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Living Space: Have yourself a merry little Christmas tree

Dec. 13, 2012 at 6:13 a.m.


Years ago, it was always the eccentric aunt who bought a small, spindly Christmas tree. Today, though, small trees have begun to play a bigger role in holiday decorating. Whether it's a live pine or a rosemary bush festooned with ornaments, mini trees can be big on style and presence.

A large Christmas tree is a pretty standard element in holiday decorating. But if you've seen all the wonderful small trees now available - both faux and real - it's tough not to give in to their powerful charms. This is especially true today, when many people put up more than one tree.

This year, the White House is sporting a record 54 trees. Even if you don't want quite that many, there are many beautiful trees on sale this season standing 4 feet or less, enabling you to add some holiday charm in every room.

If you opt for a real tree, it's nice to know you can get that genuine, fresh fragrance without the major water worries of a larger tree. Real trees come in fresh cut and living varieties (in pots) in nearly all the traditional varieties as their taller cousins. You can also buy Leland cypress trimmed trees to replant in your yard after the holidays, and indoor varieties such as Norfolk pines. Tie on a few red ribbons and they're good to go. Another plus? A small, living tree makes a charming gift.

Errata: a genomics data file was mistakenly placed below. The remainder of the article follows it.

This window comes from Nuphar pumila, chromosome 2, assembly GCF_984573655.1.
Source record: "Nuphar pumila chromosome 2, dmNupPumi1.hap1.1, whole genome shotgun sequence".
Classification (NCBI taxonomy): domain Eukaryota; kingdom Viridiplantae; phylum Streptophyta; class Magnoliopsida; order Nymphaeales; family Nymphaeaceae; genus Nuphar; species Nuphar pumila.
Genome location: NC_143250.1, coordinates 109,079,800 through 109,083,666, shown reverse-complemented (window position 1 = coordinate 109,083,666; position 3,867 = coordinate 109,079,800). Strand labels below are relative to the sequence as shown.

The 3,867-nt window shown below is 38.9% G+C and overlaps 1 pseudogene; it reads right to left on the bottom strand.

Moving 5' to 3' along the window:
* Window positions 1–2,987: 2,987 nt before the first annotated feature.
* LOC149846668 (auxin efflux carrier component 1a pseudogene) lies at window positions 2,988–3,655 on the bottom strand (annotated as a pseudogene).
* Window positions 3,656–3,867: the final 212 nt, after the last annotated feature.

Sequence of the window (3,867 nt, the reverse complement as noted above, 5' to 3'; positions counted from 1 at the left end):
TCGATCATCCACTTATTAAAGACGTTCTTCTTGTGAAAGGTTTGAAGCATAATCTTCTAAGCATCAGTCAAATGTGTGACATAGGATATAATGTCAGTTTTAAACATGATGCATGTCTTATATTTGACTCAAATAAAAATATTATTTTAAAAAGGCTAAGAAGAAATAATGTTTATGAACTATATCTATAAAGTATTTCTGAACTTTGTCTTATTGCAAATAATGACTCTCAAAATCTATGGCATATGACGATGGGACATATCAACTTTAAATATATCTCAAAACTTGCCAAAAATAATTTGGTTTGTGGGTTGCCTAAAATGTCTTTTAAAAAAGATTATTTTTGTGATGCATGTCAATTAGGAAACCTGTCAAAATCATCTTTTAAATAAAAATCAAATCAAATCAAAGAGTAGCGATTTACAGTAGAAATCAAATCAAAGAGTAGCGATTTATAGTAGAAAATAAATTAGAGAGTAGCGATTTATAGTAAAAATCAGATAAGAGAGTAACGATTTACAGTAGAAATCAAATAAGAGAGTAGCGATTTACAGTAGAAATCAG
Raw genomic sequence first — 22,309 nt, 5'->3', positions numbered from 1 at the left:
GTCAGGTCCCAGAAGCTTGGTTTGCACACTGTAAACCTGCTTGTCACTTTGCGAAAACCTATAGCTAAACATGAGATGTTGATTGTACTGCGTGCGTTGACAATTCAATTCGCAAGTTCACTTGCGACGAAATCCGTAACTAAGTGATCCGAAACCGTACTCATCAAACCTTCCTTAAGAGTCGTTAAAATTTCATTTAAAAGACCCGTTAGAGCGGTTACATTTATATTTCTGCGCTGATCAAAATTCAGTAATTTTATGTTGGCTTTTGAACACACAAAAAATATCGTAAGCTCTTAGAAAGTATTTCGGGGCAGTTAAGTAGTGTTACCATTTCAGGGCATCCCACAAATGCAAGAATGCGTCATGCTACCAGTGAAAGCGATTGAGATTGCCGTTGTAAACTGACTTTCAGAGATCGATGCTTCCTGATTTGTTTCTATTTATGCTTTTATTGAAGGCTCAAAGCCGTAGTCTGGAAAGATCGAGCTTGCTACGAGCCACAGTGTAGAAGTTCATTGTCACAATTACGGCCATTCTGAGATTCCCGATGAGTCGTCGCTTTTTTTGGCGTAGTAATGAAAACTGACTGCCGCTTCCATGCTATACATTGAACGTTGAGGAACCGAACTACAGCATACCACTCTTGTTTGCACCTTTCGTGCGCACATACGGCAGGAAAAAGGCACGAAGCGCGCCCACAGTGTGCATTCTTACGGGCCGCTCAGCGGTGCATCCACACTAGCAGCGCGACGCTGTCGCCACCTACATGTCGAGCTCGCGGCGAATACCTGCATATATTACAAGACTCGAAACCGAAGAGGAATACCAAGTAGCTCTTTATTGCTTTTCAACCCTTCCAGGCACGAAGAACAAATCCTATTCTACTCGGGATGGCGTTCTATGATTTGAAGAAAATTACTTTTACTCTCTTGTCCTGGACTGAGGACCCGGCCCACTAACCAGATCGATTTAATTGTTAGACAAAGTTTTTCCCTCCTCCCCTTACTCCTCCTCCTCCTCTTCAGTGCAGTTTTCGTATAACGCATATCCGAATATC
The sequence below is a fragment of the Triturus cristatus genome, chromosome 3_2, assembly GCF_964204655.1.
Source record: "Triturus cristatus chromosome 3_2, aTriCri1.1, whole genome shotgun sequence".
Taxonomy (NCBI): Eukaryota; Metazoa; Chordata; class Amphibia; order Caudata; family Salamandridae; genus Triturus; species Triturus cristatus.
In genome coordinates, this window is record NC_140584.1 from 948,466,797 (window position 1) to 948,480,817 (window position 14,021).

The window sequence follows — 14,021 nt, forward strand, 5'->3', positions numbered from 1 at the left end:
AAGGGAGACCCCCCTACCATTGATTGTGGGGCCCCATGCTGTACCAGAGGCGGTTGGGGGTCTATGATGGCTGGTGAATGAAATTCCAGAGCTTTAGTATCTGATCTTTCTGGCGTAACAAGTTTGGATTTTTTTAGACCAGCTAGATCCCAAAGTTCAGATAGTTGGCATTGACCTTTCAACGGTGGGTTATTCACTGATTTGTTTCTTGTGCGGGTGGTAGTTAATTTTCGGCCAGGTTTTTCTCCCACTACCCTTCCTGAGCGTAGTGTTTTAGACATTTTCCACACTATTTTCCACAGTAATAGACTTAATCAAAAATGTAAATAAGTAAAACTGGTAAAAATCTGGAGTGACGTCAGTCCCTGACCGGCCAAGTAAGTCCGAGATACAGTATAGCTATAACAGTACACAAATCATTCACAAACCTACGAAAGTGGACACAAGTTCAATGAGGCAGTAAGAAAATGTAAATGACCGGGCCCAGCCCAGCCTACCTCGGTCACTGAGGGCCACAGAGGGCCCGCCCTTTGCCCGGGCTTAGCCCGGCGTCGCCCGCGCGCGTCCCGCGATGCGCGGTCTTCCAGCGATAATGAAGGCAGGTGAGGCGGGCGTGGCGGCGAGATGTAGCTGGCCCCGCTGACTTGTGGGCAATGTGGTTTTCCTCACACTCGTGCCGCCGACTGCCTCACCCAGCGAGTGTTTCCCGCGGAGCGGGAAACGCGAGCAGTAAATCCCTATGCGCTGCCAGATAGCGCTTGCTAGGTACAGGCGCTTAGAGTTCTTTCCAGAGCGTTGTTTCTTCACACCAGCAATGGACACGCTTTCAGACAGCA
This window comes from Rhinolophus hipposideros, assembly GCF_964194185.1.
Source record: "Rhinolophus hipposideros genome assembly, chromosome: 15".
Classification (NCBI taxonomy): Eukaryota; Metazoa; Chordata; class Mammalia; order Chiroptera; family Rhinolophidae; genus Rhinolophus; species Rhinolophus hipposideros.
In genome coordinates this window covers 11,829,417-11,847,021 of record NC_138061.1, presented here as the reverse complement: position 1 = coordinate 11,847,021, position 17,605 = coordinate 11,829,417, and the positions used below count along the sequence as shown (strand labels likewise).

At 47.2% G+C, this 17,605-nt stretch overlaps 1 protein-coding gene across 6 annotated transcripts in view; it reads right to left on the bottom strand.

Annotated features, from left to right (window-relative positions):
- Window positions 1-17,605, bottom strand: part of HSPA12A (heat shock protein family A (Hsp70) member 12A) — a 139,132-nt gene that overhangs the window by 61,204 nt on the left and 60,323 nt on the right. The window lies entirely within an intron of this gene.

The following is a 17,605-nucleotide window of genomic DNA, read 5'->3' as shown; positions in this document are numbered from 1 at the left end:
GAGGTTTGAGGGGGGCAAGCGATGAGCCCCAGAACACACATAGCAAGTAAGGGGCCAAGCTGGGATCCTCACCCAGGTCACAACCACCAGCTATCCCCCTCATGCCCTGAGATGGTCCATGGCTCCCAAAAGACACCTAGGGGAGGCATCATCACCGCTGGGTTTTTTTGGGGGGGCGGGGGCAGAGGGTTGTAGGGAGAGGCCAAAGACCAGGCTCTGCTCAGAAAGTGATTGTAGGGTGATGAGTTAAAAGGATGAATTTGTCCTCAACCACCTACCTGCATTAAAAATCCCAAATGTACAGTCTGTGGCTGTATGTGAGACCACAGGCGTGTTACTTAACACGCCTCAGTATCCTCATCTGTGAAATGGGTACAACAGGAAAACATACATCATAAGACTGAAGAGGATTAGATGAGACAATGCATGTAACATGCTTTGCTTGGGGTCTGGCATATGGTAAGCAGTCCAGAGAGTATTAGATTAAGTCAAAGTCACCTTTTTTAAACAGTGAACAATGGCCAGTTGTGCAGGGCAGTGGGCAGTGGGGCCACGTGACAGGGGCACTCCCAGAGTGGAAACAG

Small trees, big options

There's almost no end to places and ways you can use small Christmas trees. Among the most clever include placing a tree in a Chinese vase or large garden urn. Mini trees can be decorated and displayed on a table, tucked into a corner, or placed in the curve of a winding staircase.

Small trees can be delightful additions to a dining sideboard when set in a wintry vignette. They can be grouped to create a scene around a tall Christmas tree, placed like sentinels to flank the front door, or added to a sofa table.

For a striking look, skip traditional vases and go for something fun and unique like a champagne bucket, Mason jar, antique crock, or galvanized bucket. Empty paint cans, available from home centers, do a good job of holding a tree and water, too.

To create a sweet winter scene, take some of your Christmas figures, such as nutcrackers, Russian nesting dolls or winter village pieces, add some faux snow and a tiny tree. Place the scene on a console with a mirror that doubles the effect. Or, place a small tree in an urn and set it inside a mirrored tray. Scatter small decorations or dishes of candy underneath.

Mini Christmas trees also look festive in the kitchen and breakfast room, as well as outdoors on porches, decks and stairs, or along walkways.

Kathryn Weber is a home and decorating columnist and publishes the Red Lotus Letter feng shui ezine. For more information, contact Weber through her website, redlotusletter.com.

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